This has been a curious day of picking up enough crumbs to see if it makes a cookie. For some time now, as I wound up my easel painting career, I've been wondering if there wouldn't be some way to use the techniques I've learned and adjust them to teach children, who I feel are hugely underserved in arts training. I was lucky in a way, although there was no artistic bent with my parents my mom was advised to get me art lessons as early as first grade since I needed something that I was good at and I at least got to experience a lot of different materials. The lessons themselves were stifling. Later on I could see that formal academic training could be even more so and escaped to find my own way. I usually just copied other things, rather subconsciously drawn to people who draw, rather than people who paint. I like forms and objects. Copying old masters for years gave me a lot of clues about how formulaic they could be. Pretty obvious that you don't teach imagination. So that's background. How to teach skills without crushing imagination. When I was a kid a lot of people copied Disney, and to this day do Disney eyes on everything. Now it's anime and manga, and that looks like even more of a straightjacket. Add in a new current obsession, the online tarot readers. I gobble them up like potato chips and one popped up who said she got into this because of her Brian Froud cards. BRIAN FROUD CARDS?????? I've been genuflecting in front of Froud art for forty years. It is one thing my husband and my son and I completely agree on - and there are cards. I didn't finish the tarot reading before I bopped on over to Amazon and one clicked my way to my own, and they got here two days ago. I loved on them a couple of hours before bedtime and woke up with the idea that this might be something that could be used by gifted kids to learn to draw. Copying a Froud drawing, a new master if you will, would still be solid drawing and great forms and leave imagination intact since it isn't all alike, and is really appealing for the kind of mind that likes to keep moving that pencil around. So I scanned a card, the card that popped when I asked, Oak Man. Printed it out with a grid, gridded my paper and sketched it in pencil, scanned, upped the contrast and printed it again, then watercolored it. I will note here that I didn't do a great copy, my proportions are off, and it doesn't matter. So much more relaxing than practicing with the Mona Lisa!! Next I did a relief sculpture of it and lit it from each side. I haven't painted the shaded variations yet, but I got pictures of everything so far. I asked the cards how I did and got "The Singer of Initiation" and that sounded just exactly right. Great cards.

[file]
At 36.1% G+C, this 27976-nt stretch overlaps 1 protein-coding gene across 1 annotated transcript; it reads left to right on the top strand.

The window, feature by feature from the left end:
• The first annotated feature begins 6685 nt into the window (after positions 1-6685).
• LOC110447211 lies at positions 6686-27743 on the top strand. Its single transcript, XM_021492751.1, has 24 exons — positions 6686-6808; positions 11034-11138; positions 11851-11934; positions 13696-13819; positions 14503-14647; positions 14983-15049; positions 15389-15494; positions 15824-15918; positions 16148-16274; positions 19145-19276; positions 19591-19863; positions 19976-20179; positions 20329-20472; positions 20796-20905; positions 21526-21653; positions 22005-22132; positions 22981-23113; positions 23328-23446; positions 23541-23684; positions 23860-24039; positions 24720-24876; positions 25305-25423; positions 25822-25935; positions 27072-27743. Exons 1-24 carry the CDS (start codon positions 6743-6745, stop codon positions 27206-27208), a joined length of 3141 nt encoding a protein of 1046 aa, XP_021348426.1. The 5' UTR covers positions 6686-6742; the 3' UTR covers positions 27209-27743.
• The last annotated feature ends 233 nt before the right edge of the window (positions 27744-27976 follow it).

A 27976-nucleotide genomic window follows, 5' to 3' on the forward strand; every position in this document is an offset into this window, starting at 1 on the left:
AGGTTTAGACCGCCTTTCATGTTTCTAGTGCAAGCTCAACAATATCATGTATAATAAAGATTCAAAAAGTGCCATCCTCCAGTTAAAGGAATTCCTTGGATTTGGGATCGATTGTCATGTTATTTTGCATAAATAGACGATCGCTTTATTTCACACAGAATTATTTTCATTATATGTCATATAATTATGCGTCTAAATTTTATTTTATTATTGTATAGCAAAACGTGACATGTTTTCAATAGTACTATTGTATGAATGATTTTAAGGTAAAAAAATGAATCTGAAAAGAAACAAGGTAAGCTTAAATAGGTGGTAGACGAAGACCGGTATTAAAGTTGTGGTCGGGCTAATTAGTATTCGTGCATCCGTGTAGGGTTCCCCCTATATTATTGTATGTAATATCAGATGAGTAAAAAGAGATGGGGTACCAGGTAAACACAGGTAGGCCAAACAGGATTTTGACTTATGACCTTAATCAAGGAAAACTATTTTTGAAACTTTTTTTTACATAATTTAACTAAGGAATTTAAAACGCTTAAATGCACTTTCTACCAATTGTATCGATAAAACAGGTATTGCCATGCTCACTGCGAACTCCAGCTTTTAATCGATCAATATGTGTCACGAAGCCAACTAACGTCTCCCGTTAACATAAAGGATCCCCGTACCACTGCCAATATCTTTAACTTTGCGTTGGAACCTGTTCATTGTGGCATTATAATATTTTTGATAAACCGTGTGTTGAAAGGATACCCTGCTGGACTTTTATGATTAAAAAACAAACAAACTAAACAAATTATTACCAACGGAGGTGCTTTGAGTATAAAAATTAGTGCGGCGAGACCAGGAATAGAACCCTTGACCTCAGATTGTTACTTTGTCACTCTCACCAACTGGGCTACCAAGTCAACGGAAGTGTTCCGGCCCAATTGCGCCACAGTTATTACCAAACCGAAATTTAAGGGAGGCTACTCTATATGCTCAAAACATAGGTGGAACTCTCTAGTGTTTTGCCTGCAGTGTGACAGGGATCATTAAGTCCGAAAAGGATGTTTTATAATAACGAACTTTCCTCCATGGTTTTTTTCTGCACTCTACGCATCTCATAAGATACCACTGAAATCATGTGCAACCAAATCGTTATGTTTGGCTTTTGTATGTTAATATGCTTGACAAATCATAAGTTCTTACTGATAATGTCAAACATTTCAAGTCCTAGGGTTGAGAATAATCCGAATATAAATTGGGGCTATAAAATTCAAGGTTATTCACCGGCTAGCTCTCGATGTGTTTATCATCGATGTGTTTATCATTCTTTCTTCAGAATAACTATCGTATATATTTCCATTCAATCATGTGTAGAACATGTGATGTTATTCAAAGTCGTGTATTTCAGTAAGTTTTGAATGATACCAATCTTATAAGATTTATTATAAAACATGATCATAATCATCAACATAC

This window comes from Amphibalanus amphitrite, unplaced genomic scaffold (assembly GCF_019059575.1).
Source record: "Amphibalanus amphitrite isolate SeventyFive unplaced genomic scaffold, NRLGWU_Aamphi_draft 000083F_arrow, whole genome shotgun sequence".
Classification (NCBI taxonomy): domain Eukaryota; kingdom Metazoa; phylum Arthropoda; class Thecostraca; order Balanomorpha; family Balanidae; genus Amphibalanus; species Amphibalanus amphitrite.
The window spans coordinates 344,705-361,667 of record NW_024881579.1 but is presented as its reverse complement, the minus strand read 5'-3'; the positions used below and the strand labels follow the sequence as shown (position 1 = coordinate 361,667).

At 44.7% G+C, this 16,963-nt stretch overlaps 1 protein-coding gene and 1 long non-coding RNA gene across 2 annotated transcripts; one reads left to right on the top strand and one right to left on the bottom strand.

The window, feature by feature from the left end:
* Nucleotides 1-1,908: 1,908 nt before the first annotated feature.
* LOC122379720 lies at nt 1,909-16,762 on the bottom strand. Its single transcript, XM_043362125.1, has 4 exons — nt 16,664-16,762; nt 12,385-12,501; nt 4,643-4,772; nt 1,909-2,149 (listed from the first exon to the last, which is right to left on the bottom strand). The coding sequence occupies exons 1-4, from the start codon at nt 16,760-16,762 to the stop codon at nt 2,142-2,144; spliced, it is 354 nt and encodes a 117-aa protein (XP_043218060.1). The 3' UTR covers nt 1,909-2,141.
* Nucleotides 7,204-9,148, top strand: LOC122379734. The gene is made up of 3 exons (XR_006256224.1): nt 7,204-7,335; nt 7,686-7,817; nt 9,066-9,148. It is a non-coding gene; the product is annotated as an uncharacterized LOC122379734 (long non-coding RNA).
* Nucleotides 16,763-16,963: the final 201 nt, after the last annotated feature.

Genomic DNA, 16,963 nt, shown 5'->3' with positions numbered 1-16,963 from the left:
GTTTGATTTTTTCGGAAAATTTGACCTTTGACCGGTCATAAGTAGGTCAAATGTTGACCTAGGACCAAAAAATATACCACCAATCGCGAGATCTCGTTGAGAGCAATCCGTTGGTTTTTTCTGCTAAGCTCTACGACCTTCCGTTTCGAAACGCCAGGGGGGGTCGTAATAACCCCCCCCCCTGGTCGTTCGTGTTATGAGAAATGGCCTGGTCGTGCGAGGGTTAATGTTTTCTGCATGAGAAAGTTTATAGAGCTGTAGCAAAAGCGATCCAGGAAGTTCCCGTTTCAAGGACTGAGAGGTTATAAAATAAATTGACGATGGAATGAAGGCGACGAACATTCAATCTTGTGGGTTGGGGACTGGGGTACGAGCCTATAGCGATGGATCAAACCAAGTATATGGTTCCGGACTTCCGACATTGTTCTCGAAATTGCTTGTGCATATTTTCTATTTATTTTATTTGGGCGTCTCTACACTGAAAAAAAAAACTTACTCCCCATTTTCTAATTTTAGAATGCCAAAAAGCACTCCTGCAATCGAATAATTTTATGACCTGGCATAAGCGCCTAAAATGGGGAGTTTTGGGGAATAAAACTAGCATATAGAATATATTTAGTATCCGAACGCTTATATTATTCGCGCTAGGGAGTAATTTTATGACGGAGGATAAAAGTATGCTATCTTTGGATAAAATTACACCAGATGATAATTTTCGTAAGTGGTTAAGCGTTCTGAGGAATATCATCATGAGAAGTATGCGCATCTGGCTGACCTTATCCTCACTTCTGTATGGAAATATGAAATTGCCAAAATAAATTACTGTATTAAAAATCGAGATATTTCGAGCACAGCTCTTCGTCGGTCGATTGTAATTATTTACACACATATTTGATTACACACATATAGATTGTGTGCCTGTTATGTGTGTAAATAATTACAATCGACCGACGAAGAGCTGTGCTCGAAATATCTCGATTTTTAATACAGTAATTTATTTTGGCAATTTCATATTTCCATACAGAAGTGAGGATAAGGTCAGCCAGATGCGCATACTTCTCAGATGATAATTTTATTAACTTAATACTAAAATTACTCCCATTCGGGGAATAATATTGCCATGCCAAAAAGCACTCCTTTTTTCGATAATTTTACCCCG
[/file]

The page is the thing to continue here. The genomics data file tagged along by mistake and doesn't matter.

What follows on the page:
Also, my son initiated, today, his first podcast with his buddy - the subject they chose was The Dark Crystal Netflix series... seems it is very Froudian around here. Saturn went direct today, a powerful thing.